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Settlement Agreements Require JP Morgan Bank To Pay Record Amount Of Fines

Just in case you missed it while preparing for the Thanksgiving and Chanukah holidays, during mid November there were several announcements about settlements between the JP Morgan bank and various federal and state governments. This is important and cannot be over-emphasized.

The Federal Deposit Insurance Company (FDIC) announced a settlement agreement with JP Morgan bank and its affiliates. The bank will pay $515.4 million to settle charges that it misrepresented:

"... offering documents for 40 residential mortgage-backed securities (RMBS) purchased by the failed banks. The settlement funds will be distributed among the receiverships for the failed Citizens National Bank, Strategic Capital Bank, Colonial Bank, Guaranty Bank, Irwin Union Bank and Trust Company, and United Western Bank... As receiver for failed financial institutions, the FDIC may sue professionals and entities whose conduct resulted in losses to those institutions in order to maximize recoveries. From May 2012 to September 2012, the FDIC as Receiver for five of the failed banks filed ten lawsuits against JPMorgan, its affiliates, and other defendants for violations of federal and state securities laws in connection with the sale of RMBS. As of October 30, 2013, the FDIC has authorized lawsuits based on the sale of RMBS to a total of eight failed institutions and has filed 18 lawsuits seeking damages for violations of federal and state securities laws."

The Office of the California Attorney General announced a settlement agreement with the bank, requiring it to pay about $300 million in damages:

"An investigation conducted by Attorney General Harris showed that offering documents for the securities failed to accurately disclose the true characteristics of many of the underlying mortgages, and that due diligence to weed out poor quality loans had not been adequately performed. The broader settlement reached today by the United States Department of Justice and other federal and state agencies totals $13 billion, and represents the largest settlement with a single entity in American history."

A tentative agreement had been announced during October 2013. These announcements in November represented the final agreements. The U.S. Justice Department (DOJ) announced a $13 billion settlement with the bank to settle charges based on:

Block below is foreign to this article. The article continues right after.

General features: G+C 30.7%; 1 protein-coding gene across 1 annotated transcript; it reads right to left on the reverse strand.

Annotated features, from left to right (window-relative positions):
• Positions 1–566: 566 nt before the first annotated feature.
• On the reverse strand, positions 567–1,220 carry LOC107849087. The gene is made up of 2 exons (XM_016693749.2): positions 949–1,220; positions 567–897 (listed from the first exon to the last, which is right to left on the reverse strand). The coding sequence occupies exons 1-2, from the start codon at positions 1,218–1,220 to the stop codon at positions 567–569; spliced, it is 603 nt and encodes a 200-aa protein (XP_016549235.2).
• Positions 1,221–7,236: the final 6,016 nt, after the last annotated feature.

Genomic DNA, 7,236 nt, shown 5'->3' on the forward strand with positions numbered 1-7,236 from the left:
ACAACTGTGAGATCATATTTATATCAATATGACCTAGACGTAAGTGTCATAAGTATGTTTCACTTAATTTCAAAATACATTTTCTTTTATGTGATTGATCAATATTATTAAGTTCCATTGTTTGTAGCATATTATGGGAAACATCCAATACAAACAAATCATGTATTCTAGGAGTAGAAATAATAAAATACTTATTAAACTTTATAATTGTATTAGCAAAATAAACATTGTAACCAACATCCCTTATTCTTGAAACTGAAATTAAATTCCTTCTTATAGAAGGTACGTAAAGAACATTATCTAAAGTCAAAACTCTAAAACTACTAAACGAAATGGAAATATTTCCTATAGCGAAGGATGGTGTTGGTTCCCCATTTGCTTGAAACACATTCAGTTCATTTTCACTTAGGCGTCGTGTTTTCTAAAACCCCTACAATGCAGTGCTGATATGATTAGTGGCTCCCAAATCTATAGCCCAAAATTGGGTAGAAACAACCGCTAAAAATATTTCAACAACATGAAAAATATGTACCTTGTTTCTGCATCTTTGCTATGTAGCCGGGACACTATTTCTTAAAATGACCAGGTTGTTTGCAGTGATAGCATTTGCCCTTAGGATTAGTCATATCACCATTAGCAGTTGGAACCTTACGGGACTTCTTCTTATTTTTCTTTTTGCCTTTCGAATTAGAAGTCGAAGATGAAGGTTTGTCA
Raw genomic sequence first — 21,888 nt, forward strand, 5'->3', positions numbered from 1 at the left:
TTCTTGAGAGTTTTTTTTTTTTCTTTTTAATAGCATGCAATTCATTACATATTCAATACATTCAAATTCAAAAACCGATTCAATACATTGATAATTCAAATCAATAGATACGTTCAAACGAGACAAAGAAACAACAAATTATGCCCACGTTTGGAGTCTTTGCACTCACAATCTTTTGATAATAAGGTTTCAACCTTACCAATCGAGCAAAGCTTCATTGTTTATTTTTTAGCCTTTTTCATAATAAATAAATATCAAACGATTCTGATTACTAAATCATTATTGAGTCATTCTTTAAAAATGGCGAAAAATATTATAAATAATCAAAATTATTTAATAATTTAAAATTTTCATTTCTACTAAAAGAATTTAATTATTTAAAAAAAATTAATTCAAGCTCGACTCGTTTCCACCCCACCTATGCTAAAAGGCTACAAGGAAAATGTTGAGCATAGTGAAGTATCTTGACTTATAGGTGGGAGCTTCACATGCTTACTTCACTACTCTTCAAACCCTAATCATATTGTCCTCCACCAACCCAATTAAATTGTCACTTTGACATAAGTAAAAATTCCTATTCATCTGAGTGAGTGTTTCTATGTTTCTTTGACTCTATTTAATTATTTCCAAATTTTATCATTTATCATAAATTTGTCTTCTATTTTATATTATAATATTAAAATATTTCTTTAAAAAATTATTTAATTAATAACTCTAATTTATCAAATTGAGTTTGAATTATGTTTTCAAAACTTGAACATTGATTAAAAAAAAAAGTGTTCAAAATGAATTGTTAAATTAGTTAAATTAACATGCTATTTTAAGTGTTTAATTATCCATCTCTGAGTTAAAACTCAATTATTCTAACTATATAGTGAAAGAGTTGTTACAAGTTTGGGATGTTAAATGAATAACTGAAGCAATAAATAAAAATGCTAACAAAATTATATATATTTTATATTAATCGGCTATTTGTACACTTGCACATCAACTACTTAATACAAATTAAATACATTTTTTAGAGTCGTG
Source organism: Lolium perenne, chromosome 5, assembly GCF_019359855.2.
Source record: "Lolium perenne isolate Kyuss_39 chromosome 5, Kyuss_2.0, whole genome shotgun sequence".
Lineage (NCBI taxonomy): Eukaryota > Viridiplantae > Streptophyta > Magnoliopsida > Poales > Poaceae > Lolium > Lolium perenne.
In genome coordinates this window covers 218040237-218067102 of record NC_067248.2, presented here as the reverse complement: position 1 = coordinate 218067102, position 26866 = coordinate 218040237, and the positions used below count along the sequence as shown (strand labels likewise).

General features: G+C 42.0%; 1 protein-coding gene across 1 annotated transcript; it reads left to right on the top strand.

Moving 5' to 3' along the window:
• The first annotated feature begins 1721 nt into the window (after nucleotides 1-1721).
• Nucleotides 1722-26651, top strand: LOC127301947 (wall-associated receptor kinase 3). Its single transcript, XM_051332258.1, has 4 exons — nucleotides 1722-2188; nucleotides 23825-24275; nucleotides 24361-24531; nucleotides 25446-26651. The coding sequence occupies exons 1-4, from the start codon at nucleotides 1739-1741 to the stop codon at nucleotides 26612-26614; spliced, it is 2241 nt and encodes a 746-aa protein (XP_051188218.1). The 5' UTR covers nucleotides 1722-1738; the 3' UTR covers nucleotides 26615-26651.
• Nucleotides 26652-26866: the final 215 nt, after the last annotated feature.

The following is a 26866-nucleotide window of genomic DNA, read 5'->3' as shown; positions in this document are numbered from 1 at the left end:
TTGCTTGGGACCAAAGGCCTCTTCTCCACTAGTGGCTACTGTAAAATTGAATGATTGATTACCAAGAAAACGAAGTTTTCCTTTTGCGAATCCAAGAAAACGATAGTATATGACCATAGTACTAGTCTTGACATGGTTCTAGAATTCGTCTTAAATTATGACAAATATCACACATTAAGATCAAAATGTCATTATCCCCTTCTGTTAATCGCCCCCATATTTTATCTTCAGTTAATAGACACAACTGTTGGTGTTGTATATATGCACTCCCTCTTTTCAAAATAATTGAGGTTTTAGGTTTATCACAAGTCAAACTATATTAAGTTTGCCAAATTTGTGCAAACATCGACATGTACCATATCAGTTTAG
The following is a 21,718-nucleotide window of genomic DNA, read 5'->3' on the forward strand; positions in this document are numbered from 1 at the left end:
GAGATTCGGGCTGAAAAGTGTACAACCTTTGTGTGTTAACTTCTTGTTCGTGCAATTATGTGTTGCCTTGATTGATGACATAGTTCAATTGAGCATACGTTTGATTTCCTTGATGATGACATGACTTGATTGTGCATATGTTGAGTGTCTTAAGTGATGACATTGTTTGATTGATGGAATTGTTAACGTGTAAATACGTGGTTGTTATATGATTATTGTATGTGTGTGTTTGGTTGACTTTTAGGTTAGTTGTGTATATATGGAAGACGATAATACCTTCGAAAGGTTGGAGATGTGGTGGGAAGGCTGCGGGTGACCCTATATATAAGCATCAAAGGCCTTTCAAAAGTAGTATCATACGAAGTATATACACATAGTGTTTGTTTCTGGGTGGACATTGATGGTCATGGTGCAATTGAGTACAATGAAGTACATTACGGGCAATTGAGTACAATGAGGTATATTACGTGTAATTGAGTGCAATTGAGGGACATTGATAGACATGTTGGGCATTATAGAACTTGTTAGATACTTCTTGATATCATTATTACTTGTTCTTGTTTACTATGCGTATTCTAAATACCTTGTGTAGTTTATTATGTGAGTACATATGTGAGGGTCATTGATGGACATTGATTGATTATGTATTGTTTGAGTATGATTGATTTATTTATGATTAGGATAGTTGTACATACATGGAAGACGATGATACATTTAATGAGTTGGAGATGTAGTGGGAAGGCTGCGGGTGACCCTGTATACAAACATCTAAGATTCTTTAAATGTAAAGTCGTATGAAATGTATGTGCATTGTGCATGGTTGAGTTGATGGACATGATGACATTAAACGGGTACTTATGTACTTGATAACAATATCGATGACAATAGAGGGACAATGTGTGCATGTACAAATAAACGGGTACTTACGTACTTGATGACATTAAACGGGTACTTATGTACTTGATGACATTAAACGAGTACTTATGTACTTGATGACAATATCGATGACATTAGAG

"... the packaging, marketing, sale and issuance of residential mortgage-backed securities (RMBS) by JPMorgan, Bear Stearns and Washington Mutual prior to Jan. 1, 2009. As part of the settlement, JPMorgan acknowledged it made serious misrepresentations to the public - including the investing public - about numerous RMBS transactions.  The resolution also requires JPMorgan to provide much needed relief to underwater homeowners and potential homebuyers, including those in distressed areas of the country. The settlement does not absolve JPMorgan or its employees from facing any possible criminal charges..."

The DOJ announcement included this statement by U.S. Attorney General Eric Holder:

“Without a doubt, the conduct uncovered in this investigation helped sow the seeds of the mortgage meltdown... JPMorgan was not the only financial institution during this period to knowingly bundle toxic loans and sell them to unsuspecting investors, but that is no excuse for the firm’s behavior. The size and scope of this resolution should send a clear signal that the Justice Department’s financial fraud investigations are far from over. No firm, no matter how profitable, is above the law, and the passage of time is no shield from accountability."

Huffington Post reported:

"Mounting legal costs from government proceedings pushed JPMorgan to a rare loss in this year's third quarter... The bank reported Oct. 11 that it set aside $9.2 billion in the July-September quarter to cover the string of legal cases against the bank. JPMorgan said it has placed $23 billion in reserve to cover potential legal costs. On Nov. 15, the company announced it had reached a $4.5 billion settlement with 21 major institutional investors over mortgage-backed securities issued by JPMorgan and Bear Stearns between 2005 and 2008.."

The Office of the Massachusetts Attorney General announced a settlement agreement where the bank will pay the state about $34 million:

"The Massachusetts Attorney General’s Office, the Department of Justice and four other states entered into the agreement today. As part of the $13 billion settlement, an expected $4 billion will be set aside for consumer relief, $7 billion used to compensate investors, and $2 billion for fines..."

Theses settlements and fines are in addition a separate settlement between JP Morgan Chase Bank and the Consumer Financial Protection Bureau (CFPB). Back in September 2013, the CFPB and the Office of the Comptroller of the Currency (OCC) ordered the bank to pay $309 million in refunds to more than 2.1 million customers for:

"... illegal credit card practices. This enforcement action is the result of work started by the Office of the Comptroller of the Currency (OCC), which the CFPB joined last year. The agencies found that Chase engaged in unfair billing practices for certain credit card “add-on products” by charging consumers for credit monitoring services that they did not receive."

I look forward to reading in the future about criminal investigations related to the above mortgage asset-backed securities abuses, and about credit-card asset-backed securities by JPMorgan Chase.


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